Presley was drafted into the United States Army in December 1957; on March 24, 1958, he entered the Army at the Memphis draft board. Presley was filmed as he was given an Army haircut and fitted for his uniform.
Serving as a member of the 1st Medium Tank Battalion, 32nd Armor Regiment, Presley was stationed in Germany from Oct. 1, 1958, to March 2, 1960. He was released from active duty on March 5 and honorably discharged from the Army Reserve four years later.
Presley resumed his musical career in 1960, but he found a rock n’ roll scene that had been transformed by the British Invasion.
“Presley returned from the Army to find that rock ‘n’ roll tastes had changed dramatically in his absence,” wrote Larry Rohter and Tom Zito in The Washington Post. “Presley himself underwent a drastic change of style, eschewing his trademark sideburns and hip-shaking music in favor of romantic, dramatic ballads.”
His career began in 1954 after arecording session at the Sun Studio in Memphis. Under the tutelage of Sun Records producer Sam Phillips, he released “That’s All Right” and “Blue Moon of Kentucky,” creating “the blueprint for rock and roll,” says the Rock and Roll Hall of Fame.
Presley’s musical career declined after his release from the Army, as he began devoting most of his time to making movies, including “Fun in Acapulco” and “Girls! Girls! Girls!” He stopped performing concerts and his popularity slowly waned.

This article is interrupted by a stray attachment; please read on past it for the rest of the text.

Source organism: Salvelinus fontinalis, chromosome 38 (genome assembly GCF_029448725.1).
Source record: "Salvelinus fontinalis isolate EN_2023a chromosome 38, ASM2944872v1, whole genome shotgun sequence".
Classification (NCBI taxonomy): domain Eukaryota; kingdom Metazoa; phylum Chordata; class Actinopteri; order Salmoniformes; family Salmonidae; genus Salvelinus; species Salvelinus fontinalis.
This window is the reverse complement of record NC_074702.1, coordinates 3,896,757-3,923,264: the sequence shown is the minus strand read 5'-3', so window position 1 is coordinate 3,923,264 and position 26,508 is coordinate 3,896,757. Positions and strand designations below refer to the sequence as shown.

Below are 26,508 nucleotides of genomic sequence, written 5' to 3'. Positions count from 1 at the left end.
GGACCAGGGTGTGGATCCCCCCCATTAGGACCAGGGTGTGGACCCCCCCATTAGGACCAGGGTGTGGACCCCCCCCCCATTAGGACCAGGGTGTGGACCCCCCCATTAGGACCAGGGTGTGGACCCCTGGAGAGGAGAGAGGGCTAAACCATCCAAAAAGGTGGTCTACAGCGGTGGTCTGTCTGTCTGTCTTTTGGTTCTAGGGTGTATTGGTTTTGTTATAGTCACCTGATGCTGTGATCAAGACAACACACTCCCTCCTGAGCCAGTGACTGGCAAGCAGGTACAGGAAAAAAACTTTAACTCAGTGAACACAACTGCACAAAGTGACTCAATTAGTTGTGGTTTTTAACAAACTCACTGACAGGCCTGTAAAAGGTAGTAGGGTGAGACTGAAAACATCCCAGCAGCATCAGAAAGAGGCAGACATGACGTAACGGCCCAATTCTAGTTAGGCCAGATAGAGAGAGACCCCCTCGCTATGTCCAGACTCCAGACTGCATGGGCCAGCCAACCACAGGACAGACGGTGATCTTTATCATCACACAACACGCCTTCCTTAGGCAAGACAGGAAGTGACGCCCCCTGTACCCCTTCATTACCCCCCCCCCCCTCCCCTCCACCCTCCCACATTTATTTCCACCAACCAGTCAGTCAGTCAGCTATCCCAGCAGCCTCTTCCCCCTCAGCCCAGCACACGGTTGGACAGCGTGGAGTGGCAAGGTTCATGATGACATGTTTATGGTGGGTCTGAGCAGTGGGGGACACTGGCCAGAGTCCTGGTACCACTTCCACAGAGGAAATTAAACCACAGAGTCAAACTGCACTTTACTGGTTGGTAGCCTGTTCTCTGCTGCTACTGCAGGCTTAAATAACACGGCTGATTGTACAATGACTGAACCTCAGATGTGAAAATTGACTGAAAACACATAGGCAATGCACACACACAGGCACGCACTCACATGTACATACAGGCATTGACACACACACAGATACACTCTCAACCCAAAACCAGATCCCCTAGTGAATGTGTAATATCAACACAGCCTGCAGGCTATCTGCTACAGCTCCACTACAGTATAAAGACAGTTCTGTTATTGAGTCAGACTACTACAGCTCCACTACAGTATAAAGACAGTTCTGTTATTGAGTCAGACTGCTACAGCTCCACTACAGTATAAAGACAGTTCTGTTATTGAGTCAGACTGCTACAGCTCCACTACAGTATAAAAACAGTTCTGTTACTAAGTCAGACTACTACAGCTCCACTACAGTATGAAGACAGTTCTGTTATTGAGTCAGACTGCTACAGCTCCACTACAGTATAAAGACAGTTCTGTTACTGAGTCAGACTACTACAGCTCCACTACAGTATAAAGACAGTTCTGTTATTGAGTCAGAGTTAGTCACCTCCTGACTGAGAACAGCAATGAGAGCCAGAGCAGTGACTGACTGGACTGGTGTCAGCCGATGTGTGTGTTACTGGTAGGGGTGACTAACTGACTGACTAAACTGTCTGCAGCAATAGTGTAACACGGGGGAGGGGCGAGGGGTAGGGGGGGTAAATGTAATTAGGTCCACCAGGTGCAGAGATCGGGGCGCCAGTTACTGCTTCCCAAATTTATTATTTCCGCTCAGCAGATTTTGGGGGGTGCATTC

He made a singing comeback in 1968 and toured the country throughout the 1970s, but he struggled with the demands of his taxing concert schedule. “By the beginning of 1977, when he turned 42, Elvis Presley had become a grotesque caricature of his sleek, energetic former self. Hugely overweight, his mind dulled by the pharmacopoeia he daily ingested, he was barely able to pull himself through his abbreviated concerts,” writes Tony Scherman in American Heritage.
Presley died on Aug. 16, 1977, of a heart attack. He is regarded asone of the greatest musicians of all-time. U2 frontman Bono, writing for Rolling Stone, says, “In Elvis, you have the blueprint for rock & roll: The highness—the gospel highs. The mud—the Delta mud, the blues. Sexual liberation. Controversy. Changing the way people feel about the world. It's all there with Elvis.”